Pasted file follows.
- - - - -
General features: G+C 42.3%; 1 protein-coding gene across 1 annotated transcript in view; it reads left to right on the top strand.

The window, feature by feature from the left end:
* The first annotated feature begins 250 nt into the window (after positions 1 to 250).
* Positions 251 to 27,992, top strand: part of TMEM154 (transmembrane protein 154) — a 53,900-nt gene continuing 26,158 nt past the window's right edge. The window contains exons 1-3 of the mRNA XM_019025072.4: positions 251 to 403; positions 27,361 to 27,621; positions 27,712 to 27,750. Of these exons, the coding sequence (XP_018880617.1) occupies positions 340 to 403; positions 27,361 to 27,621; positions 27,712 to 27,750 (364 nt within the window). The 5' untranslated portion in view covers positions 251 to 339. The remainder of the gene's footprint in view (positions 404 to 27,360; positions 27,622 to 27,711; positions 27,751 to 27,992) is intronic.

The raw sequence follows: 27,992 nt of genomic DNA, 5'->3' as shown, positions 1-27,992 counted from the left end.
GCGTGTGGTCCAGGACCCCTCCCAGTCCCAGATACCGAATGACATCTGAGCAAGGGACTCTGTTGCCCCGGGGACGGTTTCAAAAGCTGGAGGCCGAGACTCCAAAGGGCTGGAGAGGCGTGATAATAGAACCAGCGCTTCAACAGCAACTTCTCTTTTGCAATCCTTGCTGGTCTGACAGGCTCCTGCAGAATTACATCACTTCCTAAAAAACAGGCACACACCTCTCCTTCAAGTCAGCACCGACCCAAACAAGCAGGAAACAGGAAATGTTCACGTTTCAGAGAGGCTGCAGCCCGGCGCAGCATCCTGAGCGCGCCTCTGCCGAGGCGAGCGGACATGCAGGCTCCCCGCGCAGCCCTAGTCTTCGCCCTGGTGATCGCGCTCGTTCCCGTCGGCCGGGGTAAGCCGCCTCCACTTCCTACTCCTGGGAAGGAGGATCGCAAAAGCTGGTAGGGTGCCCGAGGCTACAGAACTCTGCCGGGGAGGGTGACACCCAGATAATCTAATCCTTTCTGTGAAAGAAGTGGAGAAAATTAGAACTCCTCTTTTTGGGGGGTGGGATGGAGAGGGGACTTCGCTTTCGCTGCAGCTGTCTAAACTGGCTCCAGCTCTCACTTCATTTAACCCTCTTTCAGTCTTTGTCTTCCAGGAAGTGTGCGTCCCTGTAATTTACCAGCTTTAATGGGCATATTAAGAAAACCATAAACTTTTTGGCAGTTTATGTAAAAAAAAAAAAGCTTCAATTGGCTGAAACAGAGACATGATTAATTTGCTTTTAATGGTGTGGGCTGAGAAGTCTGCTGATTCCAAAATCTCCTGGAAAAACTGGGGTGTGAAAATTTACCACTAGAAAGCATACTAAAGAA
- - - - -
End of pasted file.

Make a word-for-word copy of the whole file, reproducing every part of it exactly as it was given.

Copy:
General features: G+C 42.3%; 1 protein-coding gene across 1 annotated transcript in view; it reads left to right on the top strand.

The window, feature by feature from the left end:
* The first annotated feature begins 250 nt into the window (after positions 1 to 250).
* Positions 251 to 27,992, top strand: part of TMEM154 (transmembrane protein 154) — a 53,900-nt gene continuing 26,158 nt past the window's right edge. The window contains exons 1-3 of the mRNA XM_019025072.4: positions 251 to 403; positions 27,361 to 27,621; positions 27,712 to 27,750. Of these exons, the coding sequence (XP_018880617.1) occupies positions 340 to 403; positions 27,361 to 27,621; positions 27,712 to 27,750 (364 nt within the window). The 5' untranslated portion in view covers positions 251 to 339. The remainder of the gene's footprint in view (positions 404 to 27,360; positions 27,622 to 27,711; positions 27,751 to 27,992) is intronic.

The raw sequence follows: 27,992 nt of genomic DNA, 5'->3' as shown, positions 1-27,992 counted from the left end.
GCGTGTGGTCCAGGACCCCTCCCAGTCCCAGATACCGAATGACATCTGAGCAAGGGACTCTGTTGCCCCGGGGACGGTTTCAAAAGCTGGAGGCCGAGACTCCAAAGGGCTGGAGAGGCGTGATAATAGAACCAGCGCTTCAACAGCAACTTCTCTTTTGCAATCCTTGCTGGTCTGACAGGCTCCTGCAGAATTACATCACTTCCTAAAAAACAGGCACACACCTCTCCTTCAAGTCAGCACCGACCCAAACAAGCAGGAAACAGGAAATGTTCACGTTTCAGAGAGGCTGCAGCCCGGCGCAGCATCCTGAGCGCGCCTCTGCCGAGGCGAGCGGACATGCAGGCTCCCCGCGCAGCCCTAGTCTTCGCCCTGGTGATCGCGCTCGTTCCCGTCGGCCGGGGTAAGCCGCCTCCACTTCCTACTCCTGGGAAGGAGGATCGCAAAAGCTGGTAGGGTGCCCGAGGCTACAGAACTCTGCCGGGGAGGGTGACACCCAGATAATCTAATCCTTTCTGTGAAAGAAGTGGAGAAAATTAGAACTCCTCTTTTTGGGGGGTGGGATGGAGAGGGGACTTCGCTTTCGCTGCAGCTGTCTAAACTGGCTCCAGCTCTCACTTCATTTAACCCTCTTTCAGTCTTTGTCTTCCAGGAAGTGTGCGTCCCTGTAATTTACCAGCTTTAATGGGCATATTAAGAAAACCATAAACTTTTTGGCAGTTTATGTAAAAAAAAAAAAGCTTCAATTGGCTGAAACAGAGACATGATTAATTTGCTTTTAATGGTGTGGGCTGAGAAGTCTGCTGATTCCAAAATCTCCTGGAAAAACTGGGGTGTGAAAATTTACCACTAGAAAGCATACTAAAGAA